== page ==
Tuesday, August 31, 2010

See It Written On My Face

In an alternate, Too Poppy universe, you might hear Mark Bacino's latest album Queens English soundtracking the latest Meg Ryan-Nora Ephron rom-com or maybe the biggest animated hit of 2020: Toy Story NYC; chronicling Andy's post-college adventures in the big city and his burgeoning domestication as he hunts down his favorite plastic friends so his own kids can experience the magic. You might see Mark on the piano singing his newest single Happy surrounding by furry monsters on Sesame Street - a better fit than say Camp Elmo despite the title. Most excitingly in this wishful-thinking universe, we'd seen Mark open up for a reunited Jellyfish for a match made in Too Poppy heaven.

I'm not trying to be flippant about Mark's new album. I'm trying to convey the images and feelings it evokes through its sounds, lyrics, and infinite hooks. It's a love story (or better yet, a romantic comedy) to New York with a sonic accompaniment you'd expect from Harry Nilsson. It's a reflection of that inevitable jump from a carefree lifestyle of smoky clubs and debilitating hangovers to one of diapers, stability, and responsibility. It's playful and clever yet pensive and substantive. Mostly, it's respectful of its musical heritage with seemingly deliberate nods to Nilsson, Bacharach, Newman, and Costello while joyfully blazing its own modern path fearlessly void of hipster trappings.

Queens English is a record in its purest sense - 11 songs in 26 minutes - and it's a welcome relief from the format-less bloating we tend to see too often in a digital world. You know every second and every note is there for a specific purpose; a precision the purest pop fans can appreciate.

I'm late to the Mark Bacino party. Not only was Queens English released this spring, Mark has forged a strong fanbase with his previous, so-called bubblegum releases. So be it because I'm so happy to have bumped into him.

Amazon.com MP3

Standout tracks: Middle Town, Happy, Bridge & Tunnel

Official Site

Stop Pretending

It appears The Charlatans have a bit of an alternative radio hit on their hands. Love is Ending has debuted at number one on some alt charts a couple weeks in advance of the new full-length Who We Touch out September 14. It's the biggest, loudest song we've heard from The Charlatans in a while - a nice feat 20 years after their debut album Some Friendly was released. I'm geeked.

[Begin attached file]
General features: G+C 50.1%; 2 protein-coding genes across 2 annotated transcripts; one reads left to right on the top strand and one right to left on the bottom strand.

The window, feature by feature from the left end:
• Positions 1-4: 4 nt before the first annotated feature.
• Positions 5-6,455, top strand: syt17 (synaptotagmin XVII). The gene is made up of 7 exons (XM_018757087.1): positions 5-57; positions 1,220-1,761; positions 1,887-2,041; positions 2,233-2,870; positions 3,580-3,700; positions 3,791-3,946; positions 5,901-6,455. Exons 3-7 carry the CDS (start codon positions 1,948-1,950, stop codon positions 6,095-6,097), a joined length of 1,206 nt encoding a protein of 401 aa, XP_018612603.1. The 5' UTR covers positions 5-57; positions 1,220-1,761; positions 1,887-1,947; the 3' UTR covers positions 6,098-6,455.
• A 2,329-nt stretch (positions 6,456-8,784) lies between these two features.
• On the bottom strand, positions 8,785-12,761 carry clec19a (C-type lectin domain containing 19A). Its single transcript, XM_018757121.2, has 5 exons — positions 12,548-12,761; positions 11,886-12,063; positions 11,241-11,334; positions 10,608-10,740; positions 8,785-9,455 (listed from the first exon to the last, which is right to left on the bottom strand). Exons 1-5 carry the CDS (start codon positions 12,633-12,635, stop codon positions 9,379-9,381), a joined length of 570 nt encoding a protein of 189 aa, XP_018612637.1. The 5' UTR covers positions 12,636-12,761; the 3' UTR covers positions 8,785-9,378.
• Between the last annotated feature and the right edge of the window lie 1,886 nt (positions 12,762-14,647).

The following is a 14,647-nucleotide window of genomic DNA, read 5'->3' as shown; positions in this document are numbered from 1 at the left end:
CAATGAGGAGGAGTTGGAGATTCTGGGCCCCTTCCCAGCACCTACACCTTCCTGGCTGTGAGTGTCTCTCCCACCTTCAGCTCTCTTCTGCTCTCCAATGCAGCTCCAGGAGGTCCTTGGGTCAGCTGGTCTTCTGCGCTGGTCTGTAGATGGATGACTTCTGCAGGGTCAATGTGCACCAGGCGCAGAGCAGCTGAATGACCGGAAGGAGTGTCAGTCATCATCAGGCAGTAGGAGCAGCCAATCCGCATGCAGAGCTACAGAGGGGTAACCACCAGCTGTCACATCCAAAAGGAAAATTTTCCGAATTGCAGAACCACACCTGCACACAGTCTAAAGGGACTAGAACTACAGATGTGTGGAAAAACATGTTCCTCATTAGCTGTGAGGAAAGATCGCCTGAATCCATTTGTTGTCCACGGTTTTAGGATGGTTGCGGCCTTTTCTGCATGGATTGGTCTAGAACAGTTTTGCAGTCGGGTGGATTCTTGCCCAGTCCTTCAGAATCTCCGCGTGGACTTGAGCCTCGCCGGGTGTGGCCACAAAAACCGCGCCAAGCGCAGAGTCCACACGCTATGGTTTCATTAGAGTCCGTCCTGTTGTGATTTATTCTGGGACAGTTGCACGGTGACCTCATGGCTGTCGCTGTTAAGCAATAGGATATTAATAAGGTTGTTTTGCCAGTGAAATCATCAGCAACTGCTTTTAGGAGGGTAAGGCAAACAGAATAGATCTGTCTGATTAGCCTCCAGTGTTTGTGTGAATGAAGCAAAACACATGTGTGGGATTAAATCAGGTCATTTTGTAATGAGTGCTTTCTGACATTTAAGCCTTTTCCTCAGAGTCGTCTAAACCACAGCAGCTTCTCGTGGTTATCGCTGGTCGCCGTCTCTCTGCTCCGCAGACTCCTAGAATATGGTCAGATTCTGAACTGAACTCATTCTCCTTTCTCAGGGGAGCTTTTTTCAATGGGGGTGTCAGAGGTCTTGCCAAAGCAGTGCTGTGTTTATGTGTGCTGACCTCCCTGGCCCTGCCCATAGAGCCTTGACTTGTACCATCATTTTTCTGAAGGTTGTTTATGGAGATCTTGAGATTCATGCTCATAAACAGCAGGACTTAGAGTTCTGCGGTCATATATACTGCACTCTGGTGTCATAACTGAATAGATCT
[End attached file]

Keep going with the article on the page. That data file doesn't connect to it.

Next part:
Album and tour details

The Times Had Already Changed

The Wilderness Downtown - an extraordinary new interactive video by Arcade Fire set to their tune We Used to Wait. It's extraordinary on several different levels. It uses the power of HTML5, Google Chrome, and Google Maps to deliver a visual experience unlike any other yet experienced in the post-Music Television world. It's gimmicky, but it's not a gimmick. Thematically the "video" fits the song and really the entire Arcade Fire album The Suburbs. Fantastic.

Close your other programs and open Chrome if you're not already using it (Firefox would likely work too). MTV be damned!

Monday, August 30, 2010

Waste the Boring Days Away

Pete Yorn offers another free track from his upcoming self-titled, Frank-Black-produced album (available 9/28). Take a stroll back to your childhood in your Velcro Shoes!

MP3: Pete Yorn - Velcro Shoes (via Spin.com)

I Don't Have to Sell My Soul

It seems appropriate on a day I wear my Dr. Martens I would happen to come across a video and MP3 of The Raveonettes covering The Stone Roses' I Wanna Be Adored. This very faithful cover version is in honor of the iconic footwear maker's 50th Anniversary. Enjoy.

MP3: The Raveonettes - I Wanna Be Adored (Stone Roses' cover, via Dr. Martens)

Friday, August 27, 2010

Ignorance Can Leave an Awful Bruise

I never set out for Too Poppy to be a music review blog, but when something trips my trigger I feel the urge to share it. Here are just two I've neglected sharing for too long now with more coming soon!

Jeremy Messersmith - The Reluctant Graveyard
The stellar third album from the Minneapolis singer-songwriter. Definite Beatley / Brit Invasion vibe, particularly on the first few tracks, yet tempered with an edgy folksiness you might hear on a Jon Auer solo release. A macabre delight set to the cheeriest of tunage. 

Amazon.com MP3

Highest recommended tracks: Violet!, Dillinger Eyes, Lazy Bones

Official Site

The Big Bong FiascoGidgets Ga Ga - The Big Bong Fiasco
Chicago-based power pop trio - need I say more? As a music lover who spent my formative years in Chicagoland at the height of Material Issue's brilliance I must say more and to do so I will employ several Too Poppy approved adjectives: catchy, crunchy, rollicking! GGG delivers catchy three-minute gems filled with crunchy guitars that will leave you rollicking. I gotta believe they put on a helluva live show. This is a must listen for fans of The Replacements and even Nirvana who occasionally lust for pure pop amid the din. The album comes in a bit long at 18 songs and would have made an incredible 10-song, 30-minute album, but kudos for ambition, boys.